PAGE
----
For immediate release – April 6, 2021

Vancouver, BC – The Supreme Court of Canada announced that it will hear an appeal by the BC government seeking to block a Charter challenge to British Columbia’s outdated Mental Health Act and related laws. The Council of Canadians with Disabilities (CCD) began a Charter challenge to the BC mental health laws that take away any right for those detained in hospital, or living in the community on leave, to give or refuse consent to psychiatric treatment or to use a trusted friend or family member to help make treatment decisions. Rather than fixing the underlying problems with BC’s mental health laws, the government continues to argue that CCD has no standing (legal right) to bring the case forward.

In the decision the government is now challenging, the BC Court of Appeal refused to throw out CCD’s case, citing the importance of grassroots organizations that stand up for the legal rights of people who face barriers accessing the justice system. However, to avoid dealing with the myriad of problems with BC’s mental health laws, the government has taken its fight to block the case all the way to the Supreme Court of Canada.

“We are disappointed that the BC government continues to fight a community group standing up for people’s rights instead of fixing the problems with BC’s outdated mental health laws” says Kevin Love, a lawyer with the Community Legal Assistance Society. “Access to justice is a huge problem right now. It’s hard for marginalized people living with mental health conditions to endure years of litigation, especially when the government is fighting you tooth and nail. Unless community organizations can take important issues forward, unconstitutional laws may never get reviewed.”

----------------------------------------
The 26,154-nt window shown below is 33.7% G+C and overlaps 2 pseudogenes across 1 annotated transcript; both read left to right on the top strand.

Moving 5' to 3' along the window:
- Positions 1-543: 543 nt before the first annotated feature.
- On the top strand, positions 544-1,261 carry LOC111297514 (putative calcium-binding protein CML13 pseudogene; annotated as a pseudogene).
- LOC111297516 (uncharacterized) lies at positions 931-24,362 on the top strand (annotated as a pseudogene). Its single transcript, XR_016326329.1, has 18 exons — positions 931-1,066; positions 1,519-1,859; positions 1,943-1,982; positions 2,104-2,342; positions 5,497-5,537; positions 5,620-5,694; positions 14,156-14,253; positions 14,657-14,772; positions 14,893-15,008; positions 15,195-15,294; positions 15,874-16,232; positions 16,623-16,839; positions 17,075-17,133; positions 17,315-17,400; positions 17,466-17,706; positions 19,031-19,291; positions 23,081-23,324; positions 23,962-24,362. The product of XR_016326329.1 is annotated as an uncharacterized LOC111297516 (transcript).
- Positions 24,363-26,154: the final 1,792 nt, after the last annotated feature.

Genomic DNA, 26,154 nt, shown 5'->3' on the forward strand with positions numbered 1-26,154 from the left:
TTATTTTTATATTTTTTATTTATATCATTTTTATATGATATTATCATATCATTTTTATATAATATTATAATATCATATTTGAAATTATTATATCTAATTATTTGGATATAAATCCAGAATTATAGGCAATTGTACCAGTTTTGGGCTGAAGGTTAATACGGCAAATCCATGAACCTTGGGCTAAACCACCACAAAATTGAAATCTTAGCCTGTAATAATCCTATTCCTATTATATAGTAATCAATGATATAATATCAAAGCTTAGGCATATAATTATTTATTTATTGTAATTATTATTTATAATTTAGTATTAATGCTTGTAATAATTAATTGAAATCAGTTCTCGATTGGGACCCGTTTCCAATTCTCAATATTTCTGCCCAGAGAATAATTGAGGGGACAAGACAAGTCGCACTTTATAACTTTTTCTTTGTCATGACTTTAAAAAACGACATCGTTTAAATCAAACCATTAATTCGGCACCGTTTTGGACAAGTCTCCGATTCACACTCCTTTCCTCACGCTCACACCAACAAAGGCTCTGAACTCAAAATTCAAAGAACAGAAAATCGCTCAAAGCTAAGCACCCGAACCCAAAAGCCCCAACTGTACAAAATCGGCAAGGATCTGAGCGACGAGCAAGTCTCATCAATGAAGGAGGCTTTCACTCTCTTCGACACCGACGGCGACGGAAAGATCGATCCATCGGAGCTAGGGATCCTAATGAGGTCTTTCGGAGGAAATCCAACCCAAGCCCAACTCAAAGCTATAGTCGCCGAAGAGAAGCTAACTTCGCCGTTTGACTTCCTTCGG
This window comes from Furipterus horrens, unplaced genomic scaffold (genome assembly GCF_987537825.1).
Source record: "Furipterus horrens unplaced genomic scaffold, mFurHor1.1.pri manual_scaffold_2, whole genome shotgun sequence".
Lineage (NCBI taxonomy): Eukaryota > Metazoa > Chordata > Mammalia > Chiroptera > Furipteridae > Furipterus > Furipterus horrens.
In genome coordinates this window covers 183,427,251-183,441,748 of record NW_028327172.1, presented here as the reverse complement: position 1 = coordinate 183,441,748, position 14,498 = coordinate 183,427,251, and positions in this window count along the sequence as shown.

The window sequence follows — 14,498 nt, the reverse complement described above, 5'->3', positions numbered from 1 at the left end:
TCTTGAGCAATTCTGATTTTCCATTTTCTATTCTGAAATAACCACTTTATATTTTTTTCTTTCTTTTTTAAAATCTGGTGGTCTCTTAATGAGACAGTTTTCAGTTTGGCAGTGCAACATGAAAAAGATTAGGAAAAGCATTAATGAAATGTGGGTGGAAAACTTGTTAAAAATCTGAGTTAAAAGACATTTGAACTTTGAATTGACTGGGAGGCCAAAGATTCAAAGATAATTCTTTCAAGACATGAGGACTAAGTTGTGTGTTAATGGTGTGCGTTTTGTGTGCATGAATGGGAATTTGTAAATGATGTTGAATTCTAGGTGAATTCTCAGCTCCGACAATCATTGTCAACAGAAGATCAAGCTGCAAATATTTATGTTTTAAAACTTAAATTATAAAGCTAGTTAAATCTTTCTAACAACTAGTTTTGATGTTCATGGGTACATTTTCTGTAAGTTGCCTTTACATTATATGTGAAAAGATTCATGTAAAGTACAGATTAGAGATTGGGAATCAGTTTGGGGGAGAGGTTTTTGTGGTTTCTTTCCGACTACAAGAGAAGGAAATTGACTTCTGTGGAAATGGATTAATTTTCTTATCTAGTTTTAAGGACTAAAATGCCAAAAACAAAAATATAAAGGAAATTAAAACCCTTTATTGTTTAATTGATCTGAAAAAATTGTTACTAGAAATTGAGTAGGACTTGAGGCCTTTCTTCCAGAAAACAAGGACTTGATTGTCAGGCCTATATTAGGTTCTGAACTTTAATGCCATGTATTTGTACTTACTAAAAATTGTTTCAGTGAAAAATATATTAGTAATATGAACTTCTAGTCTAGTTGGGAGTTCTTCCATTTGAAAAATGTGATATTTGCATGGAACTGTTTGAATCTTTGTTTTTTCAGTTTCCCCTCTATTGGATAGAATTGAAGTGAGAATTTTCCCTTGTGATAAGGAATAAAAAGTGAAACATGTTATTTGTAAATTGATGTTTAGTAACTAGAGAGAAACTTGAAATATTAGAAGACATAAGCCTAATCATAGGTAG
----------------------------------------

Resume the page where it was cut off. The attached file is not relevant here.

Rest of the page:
The Community Legal Assistance Society (CLAS) and the law firm McCarthy Tétrault are representing CCD in the Charter challenge to the “deemed consent” provisions contained in the Mental Health Act, the Representation Agreement Act, and the Health Care (Consent) and Care Facility (Admission) Act. Deemed consent means that people who are involuntarily detained under BC’s Mental Health Act, or released from hospital on leave, currently have no right to give or refuse consent to any psychiatric treatment. They are legally ‘deemed’ to consent to all psychiatric treatment and can be forcibly administered medications and electroconvulsive therapy, even when they are mentally capable of making their own treatment decisions. The law also deprives detained individuals of the right to a substitute decision maker, like a representative or family member, to give or refuse consent on their behalf.

“We’re appalled that the BC government is doing everything it can to prevent this case from getting to trial,” says Melanie Benard of CCD. “In the meantime, people’s rights are being violated. BC is the only jurisdiction in Canada that still uses a ‘deemed consent’ model. The province’s outdated laws violate the Canadian Charter and the UN Convention on the Rights of Persons with Disabilities. CCD is eager to have its day in court and we hope the government won’t prevent that.”

Media Contact: Kevin Love, CLAS staff lawyer: 604-673-3104


The Community Legal Assistance Society (CLAS) has been providing free legal services to marginalized British Columbians since 1971 in the areas of mental health, human rights, housing, income security, and workers’ rights. We have assisted tens of thousands of British Columbians over the years through law reform, test case litigation, systemic advocacy, delivery of public legal education, summary advice, workshops and representation of clients before administrative tribunals and the courts.

The Council of Canadians with Disabilities (CCD) is a national human rights organization of people with disabilities working for an inclusive and accessible Canada. Founded in 1976, CCD consists of nine provincial member groups, seven national disability organizations and one affiliate member. Its mandate includes law reform, policy development, and test case litigation in support of persons with disabilities.

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